Thursday, December 3, 2020

Health Insurer Pays $6.85 Million to Settle Data Breach Affecting Over 10.4 Million People

If you need a reminder of why it is SO important to safeguard "Protected Personal Information" of patients, look no further than this information from the Office of Civil Rights which is the part of the Department of Health and Human Services that levels HIPAA fines.  

Premera Blue Cross had a data breach that exposed the records of over 10.4 million individuals which triggered a HIPAA fine which darn near set a record.  Here are all the details straight from the Department of HHS website:

Premera Blue Cross (PBC) has agreed to pay $6.85 million to the Office for Civil Rights (OCR) at the U.S. Department of Health and Human Services (HHS) and to implement a corrective action plan to settle potential violations of the Health Insurance Portability and Accountability Act (HIPAA) Privacy and Security Rules related to a breach affecting over 10.4 million people. This resolution represents the second-largest payment to resolve a HIPAA investigation in OCR history. PBC operates in Washington and Alaska, and is the largest health plan in the Pacific Northwest, serving more than two million people.

On March 17, 2015, PBC filed a breach report on behalf of itself and its network of affiliates stating that cyber-attackers had gained unauthorized access to its information technology (IT) system.  The hackers used a phishing email to install malware that gave them access to PBC’s IT system in May 2014, which went undetected for nearly nine months until January 2015.  This undetected cyberattack, otherwise known as an advanced persistent threat, resulted in the disclosure of more than 10.4 million individuals’ protected health information including their names, addresses, dates of birth, email addresses, Social Security numbers, bank account information, and health plan clinical information.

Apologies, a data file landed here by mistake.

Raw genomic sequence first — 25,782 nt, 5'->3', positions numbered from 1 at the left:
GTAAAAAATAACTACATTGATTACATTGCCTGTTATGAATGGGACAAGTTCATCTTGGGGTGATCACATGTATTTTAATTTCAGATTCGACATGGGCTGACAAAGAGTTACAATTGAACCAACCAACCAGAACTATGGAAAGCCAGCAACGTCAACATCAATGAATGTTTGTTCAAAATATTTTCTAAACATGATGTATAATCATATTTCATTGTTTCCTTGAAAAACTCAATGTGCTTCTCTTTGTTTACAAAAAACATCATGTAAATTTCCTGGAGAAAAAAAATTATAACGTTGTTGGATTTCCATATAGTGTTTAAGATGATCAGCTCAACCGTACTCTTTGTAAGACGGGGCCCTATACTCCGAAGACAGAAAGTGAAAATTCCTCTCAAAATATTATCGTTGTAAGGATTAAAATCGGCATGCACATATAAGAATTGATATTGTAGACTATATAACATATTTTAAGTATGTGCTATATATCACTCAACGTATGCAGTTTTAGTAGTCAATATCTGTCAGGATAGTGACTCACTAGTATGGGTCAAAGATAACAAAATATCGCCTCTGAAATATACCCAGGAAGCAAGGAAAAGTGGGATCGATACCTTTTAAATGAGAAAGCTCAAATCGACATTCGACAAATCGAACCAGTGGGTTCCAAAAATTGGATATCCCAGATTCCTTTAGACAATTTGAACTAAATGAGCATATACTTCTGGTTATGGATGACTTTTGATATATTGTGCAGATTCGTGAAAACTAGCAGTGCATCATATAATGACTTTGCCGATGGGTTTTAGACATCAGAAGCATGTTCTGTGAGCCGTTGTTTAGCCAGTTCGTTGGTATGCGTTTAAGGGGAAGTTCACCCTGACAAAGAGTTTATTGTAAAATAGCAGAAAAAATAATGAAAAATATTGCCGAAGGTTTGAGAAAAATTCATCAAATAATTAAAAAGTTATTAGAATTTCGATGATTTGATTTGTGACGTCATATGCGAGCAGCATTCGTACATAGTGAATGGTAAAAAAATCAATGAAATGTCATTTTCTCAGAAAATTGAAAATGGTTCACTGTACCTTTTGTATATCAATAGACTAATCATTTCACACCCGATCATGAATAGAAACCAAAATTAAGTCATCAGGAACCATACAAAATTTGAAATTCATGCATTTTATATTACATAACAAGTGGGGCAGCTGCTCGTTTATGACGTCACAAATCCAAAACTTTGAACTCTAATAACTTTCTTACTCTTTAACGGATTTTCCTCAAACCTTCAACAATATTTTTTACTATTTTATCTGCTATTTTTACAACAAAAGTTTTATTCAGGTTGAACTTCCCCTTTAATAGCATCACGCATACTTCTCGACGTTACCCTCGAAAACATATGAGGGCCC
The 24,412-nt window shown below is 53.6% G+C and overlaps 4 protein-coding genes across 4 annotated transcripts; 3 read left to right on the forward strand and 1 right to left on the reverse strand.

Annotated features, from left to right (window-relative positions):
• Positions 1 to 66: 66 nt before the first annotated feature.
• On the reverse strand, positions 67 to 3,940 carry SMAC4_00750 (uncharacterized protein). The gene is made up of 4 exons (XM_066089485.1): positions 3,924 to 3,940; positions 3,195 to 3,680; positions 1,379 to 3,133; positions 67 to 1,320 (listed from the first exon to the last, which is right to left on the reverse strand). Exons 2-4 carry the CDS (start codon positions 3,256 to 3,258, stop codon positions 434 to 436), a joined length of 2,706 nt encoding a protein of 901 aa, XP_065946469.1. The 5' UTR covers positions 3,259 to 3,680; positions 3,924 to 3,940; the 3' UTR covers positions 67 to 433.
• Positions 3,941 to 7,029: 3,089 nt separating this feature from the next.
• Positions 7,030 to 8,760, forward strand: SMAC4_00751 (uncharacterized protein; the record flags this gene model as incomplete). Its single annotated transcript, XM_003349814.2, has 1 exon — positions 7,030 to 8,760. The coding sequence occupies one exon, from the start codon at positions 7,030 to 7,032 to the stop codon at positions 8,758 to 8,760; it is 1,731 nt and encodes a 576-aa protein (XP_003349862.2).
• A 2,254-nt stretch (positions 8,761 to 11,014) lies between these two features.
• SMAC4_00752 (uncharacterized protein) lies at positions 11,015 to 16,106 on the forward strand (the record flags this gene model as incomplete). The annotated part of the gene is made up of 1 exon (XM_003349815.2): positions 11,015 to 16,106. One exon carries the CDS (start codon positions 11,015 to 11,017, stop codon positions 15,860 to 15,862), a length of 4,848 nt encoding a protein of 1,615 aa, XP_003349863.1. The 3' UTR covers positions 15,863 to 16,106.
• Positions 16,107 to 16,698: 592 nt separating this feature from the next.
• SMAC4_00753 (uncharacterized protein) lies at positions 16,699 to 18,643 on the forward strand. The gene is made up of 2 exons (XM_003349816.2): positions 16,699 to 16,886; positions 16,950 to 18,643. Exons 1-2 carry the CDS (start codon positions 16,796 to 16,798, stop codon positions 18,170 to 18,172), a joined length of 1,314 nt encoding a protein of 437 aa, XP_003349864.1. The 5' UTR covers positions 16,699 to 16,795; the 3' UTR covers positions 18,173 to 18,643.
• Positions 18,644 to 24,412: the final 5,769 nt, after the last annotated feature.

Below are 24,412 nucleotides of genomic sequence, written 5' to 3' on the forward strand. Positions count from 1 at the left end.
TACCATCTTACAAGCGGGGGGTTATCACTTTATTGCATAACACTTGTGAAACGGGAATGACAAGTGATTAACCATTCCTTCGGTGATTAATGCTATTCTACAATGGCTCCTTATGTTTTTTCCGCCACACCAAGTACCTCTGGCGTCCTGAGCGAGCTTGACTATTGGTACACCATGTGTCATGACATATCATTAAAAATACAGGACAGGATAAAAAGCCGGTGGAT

OCR’s investigation found systemic noncompliance with the HIPAA Rules including failure to conduct an enterprise-wide risk analysis, and failures to implement risk management, and audit controls.

“If large health insurance entities don’t invest the time and effort to identify their security vulnerabilities, be they technical or human, hackers surely will. This case vividly demonstrates the damage that results when hackers are allowed to roam undetected in a computer system for nearly nine months,” said Roger Severino, OCR Director.  

In addition to the monetary settlement, PBC has agreed to a robust corrective action plan that includes two years of monitoring.  The resolution agreement and corrective action plan may be found at: - PDF.


  1. So that comes out to ~$0.65 per account breached? Seems low to me...

  2. Agree that the "per" price is pretty dang low. The *average* dental practice has around 3000 patients so based on that math, if a dental practice was 100% compromised their fine would be $1950 total. I doubt an office would get away that cheap...